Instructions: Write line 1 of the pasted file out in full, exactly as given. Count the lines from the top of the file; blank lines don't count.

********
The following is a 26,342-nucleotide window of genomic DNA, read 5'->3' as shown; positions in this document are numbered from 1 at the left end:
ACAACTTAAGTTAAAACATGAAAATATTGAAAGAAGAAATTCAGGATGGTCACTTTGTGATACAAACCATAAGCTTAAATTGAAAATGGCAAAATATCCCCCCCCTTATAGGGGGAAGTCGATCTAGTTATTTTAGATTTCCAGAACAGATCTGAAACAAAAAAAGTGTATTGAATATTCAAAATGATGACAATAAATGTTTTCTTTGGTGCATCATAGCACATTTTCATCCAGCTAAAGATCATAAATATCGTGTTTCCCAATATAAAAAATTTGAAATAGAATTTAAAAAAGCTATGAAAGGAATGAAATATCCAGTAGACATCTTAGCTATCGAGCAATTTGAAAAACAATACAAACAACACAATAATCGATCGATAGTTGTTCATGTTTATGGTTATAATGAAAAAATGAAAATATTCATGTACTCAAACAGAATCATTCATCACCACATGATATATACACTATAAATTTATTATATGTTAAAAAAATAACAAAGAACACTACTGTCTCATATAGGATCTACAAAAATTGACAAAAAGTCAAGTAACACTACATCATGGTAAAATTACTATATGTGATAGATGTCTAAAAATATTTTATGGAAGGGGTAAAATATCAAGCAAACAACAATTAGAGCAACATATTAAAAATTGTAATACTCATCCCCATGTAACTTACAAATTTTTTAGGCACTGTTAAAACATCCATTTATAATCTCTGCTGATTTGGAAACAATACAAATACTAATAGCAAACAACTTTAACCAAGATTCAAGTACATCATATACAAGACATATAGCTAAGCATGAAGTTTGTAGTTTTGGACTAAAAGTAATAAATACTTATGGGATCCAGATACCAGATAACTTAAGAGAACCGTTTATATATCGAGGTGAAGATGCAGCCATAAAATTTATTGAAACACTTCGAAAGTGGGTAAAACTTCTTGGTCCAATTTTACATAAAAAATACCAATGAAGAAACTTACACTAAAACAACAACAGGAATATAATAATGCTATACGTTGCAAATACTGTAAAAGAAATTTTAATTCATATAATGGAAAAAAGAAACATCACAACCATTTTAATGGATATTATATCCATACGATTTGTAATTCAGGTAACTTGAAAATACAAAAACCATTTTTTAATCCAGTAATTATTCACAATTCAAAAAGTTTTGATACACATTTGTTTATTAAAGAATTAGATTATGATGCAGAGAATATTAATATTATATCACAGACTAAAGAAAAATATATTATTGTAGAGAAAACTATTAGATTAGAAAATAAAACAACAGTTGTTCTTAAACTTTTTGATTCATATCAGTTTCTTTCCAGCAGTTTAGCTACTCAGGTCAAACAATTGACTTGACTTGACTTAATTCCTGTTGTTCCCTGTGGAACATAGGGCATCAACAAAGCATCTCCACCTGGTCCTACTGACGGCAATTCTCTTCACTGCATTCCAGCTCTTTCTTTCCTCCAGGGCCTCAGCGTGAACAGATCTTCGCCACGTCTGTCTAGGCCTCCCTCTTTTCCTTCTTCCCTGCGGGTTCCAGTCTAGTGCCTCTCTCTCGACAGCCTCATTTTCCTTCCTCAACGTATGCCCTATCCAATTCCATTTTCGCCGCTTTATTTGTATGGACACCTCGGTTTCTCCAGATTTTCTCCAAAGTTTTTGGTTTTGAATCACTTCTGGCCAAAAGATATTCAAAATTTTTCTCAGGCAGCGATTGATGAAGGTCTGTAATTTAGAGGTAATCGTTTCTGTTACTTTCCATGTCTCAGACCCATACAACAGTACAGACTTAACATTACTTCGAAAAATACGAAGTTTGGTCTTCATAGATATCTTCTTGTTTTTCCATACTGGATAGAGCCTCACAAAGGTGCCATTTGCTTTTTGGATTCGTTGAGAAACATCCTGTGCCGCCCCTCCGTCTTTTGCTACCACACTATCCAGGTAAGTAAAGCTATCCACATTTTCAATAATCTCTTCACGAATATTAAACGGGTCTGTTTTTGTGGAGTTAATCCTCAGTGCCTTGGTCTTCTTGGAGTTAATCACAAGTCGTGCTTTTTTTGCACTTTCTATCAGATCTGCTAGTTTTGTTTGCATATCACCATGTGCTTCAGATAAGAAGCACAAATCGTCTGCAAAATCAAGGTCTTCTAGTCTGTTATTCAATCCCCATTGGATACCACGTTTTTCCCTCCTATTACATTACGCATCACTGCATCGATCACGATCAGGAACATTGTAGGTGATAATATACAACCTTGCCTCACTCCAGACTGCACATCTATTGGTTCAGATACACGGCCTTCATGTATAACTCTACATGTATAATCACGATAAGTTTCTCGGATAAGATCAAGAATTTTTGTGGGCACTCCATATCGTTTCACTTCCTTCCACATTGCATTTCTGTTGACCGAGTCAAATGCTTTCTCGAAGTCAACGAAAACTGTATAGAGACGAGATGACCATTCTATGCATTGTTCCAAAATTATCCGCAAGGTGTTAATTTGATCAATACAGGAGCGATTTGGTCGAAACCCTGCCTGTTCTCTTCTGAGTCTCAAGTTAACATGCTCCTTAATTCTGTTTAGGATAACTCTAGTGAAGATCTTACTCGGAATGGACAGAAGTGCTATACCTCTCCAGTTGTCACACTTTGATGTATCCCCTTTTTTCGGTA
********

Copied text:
The following is a 26,342-nucleotide window of genomic DNA, read 5'->3' as shown; positions in this document are numbered from 1 at the left end: